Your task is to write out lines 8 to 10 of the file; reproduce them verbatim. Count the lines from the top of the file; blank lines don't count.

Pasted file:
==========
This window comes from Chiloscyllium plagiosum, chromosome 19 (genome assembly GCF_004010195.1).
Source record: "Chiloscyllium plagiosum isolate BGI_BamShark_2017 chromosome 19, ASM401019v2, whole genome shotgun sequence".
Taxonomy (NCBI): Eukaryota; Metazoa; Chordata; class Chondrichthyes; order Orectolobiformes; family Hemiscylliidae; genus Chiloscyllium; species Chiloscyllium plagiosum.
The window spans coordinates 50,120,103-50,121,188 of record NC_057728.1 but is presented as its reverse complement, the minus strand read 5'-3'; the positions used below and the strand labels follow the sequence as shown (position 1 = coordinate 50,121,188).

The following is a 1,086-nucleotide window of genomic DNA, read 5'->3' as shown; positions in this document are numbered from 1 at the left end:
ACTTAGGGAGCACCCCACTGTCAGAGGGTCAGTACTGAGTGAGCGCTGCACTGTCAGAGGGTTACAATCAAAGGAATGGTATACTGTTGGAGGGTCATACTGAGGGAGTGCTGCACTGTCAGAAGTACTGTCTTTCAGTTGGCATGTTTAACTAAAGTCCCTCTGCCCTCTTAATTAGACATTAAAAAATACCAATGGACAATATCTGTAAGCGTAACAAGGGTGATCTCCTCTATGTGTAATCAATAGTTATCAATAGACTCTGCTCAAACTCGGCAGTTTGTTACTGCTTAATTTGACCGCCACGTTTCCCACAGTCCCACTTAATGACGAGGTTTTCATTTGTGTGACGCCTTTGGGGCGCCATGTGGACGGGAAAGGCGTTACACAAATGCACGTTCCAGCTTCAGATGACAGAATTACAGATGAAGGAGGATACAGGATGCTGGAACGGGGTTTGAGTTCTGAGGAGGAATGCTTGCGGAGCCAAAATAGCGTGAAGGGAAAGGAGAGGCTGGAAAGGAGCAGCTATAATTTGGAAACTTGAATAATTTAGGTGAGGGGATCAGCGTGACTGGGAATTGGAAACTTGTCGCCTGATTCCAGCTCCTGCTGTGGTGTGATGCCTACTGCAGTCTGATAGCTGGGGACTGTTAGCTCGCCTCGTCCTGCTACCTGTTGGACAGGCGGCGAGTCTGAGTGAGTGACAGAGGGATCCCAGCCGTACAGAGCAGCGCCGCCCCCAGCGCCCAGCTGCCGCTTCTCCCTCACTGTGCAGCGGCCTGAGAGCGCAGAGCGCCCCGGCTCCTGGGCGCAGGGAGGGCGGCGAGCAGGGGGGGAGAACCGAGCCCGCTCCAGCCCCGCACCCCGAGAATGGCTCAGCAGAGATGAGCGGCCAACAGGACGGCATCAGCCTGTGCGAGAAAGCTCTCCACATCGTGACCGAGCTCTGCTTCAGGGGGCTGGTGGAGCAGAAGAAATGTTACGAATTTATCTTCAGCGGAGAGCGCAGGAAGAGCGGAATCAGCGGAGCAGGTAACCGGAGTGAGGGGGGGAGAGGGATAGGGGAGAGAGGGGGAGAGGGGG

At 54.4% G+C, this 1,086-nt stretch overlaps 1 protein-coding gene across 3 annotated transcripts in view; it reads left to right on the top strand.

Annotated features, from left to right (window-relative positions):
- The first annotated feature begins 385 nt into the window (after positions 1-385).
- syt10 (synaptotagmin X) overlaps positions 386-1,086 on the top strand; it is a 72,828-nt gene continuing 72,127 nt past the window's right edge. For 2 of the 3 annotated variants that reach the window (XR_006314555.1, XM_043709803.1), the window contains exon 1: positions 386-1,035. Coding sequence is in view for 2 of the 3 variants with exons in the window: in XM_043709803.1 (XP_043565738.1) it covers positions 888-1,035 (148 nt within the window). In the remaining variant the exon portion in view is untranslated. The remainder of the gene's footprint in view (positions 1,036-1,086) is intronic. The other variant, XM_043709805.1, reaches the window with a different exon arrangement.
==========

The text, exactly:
Annotated features, from left to right (window-relative positions):
- The first annotated feature begins 385 nt into the window (after positions 1-385).
- syt10 (synaptotagmin X) overlaps positions 386-1,086 on the top strand; it is a 72,828-nt gene continuing 72,127 nt past the window's right edge. For 2 of the 3 annotated variants that reach the window (XR_006314555.1, XM_043709803.1), the window contains exon 1: positions 386-1,035. Coding sequence is in view for 2 of the 3 variants with exons in the window: in XM_043709803.1 (XP_043565738.1) it covers positions 888-1,035 (148 nt within the window). In the remaining variant the exon portion in view is untranslated. The remainder of the gene's footprint in view (positions 1,036-1,086) is intronic. The other variant, XM_043709805.1, reaches the window with a different exon arrangement.